19.
Pathogens ; 11(7)2022 Jul 21.
Article in English | MEDLINE | ID: covidwho-1938937

ABSTRACT

Universal hepatitis B virus (HBV) vaccination has been applied for years in most countries, but HBV infection remains an unresolved public health problem worldwide, with over one-third of the world's population infected during their lifetime and approximately 248 million hepatitis B surface antigen (HBsAg) chronic carriers. HBV infection may reactivate with symptomatic and sometimes life-threatening clinical manifestations due to a reduction in the immune response of various origins, due to chemotherapy or immunosuppressive therapy, treatments increasingly practiced worldwide. SARS-CoV-2 and its COVID-19 associated disease have introduced new chances for HBV reactivation due to the use of dexamethasone and tocilizumab to counteract the cytokine storm. This could and should be prevented by accurate screening of HBV serologic markers and adequate pharmacologic prophylaxis. This article describes the case of a patient with COVID-19 who developed HBV reactivation and died of liver failure and analyzes published data on this setting to provide useful information to physicians who manage these patients during the SARS-CoV-2 pandemic.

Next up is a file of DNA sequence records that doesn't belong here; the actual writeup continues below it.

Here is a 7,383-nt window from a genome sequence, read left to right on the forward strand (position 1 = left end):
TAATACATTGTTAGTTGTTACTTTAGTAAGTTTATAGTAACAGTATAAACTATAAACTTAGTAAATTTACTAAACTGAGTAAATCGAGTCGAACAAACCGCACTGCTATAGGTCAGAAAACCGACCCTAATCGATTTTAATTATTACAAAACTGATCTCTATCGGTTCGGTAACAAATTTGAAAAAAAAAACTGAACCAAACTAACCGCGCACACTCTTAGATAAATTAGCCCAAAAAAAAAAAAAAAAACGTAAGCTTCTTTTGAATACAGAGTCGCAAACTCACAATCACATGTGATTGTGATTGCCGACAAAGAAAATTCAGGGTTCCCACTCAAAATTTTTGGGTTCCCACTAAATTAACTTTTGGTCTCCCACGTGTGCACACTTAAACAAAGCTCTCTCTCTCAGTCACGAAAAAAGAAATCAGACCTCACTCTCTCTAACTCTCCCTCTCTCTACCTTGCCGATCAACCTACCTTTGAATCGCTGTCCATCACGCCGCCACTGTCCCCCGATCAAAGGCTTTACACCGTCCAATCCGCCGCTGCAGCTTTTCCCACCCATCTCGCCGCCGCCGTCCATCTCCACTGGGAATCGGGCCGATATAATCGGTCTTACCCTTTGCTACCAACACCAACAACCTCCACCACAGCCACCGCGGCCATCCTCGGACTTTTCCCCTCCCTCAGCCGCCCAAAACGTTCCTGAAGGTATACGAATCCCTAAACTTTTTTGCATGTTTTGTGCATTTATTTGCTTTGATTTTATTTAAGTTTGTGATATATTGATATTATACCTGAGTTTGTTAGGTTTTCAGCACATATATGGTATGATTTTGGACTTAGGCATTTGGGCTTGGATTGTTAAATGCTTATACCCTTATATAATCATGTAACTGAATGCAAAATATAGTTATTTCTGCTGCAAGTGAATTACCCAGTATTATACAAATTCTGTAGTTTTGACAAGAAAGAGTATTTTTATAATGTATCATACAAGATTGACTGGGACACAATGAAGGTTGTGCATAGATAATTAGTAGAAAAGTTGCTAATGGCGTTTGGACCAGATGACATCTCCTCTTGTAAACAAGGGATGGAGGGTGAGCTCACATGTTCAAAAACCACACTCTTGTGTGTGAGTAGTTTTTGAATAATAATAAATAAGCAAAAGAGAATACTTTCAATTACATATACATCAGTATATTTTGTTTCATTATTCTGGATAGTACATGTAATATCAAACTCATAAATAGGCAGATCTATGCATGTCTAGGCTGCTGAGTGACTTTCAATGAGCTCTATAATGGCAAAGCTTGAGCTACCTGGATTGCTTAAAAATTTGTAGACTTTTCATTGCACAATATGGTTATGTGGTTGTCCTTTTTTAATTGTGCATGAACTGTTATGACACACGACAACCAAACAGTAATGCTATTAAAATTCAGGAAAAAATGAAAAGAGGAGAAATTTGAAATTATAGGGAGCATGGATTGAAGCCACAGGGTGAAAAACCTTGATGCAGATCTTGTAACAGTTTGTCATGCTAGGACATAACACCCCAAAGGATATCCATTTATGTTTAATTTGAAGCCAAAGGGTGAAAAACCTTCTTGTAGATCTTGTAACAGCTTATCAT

20.
Research Journal of Pharmacy and Technology ; 15(4):1653-1658, 2022.
Article in English | EMBASE | ID: covidwho-1929143

ABSTRACT

World Health Organization (WHO) has assessed that coronavirus disease 2019 (COVID-19) as an epidemic. However, an effective antiviral for COVID-19 is still uncertain. Since the onset of the outbreak, the scientific and clinical community keep proposing many agents that would have efficacy against COVID-19. Arbidol is an indole core with proven effectiveness against influenza over the past few years apart from critics. The concrete hypothesis of arbidol interaction with spike glycoprotein prevents the entry of virus. Further, demonstrated clinical efficiency of arbidol against RNA virus and broad-spectrum inhibition of influenza A and B virus, adenovirus, and other viruses, including hepatitis C virus, drives us to seek more understating of the molecule and its clinical possibilities. In this review, we attempt to describe the many possible hypotheses of arbidol against Covid-19.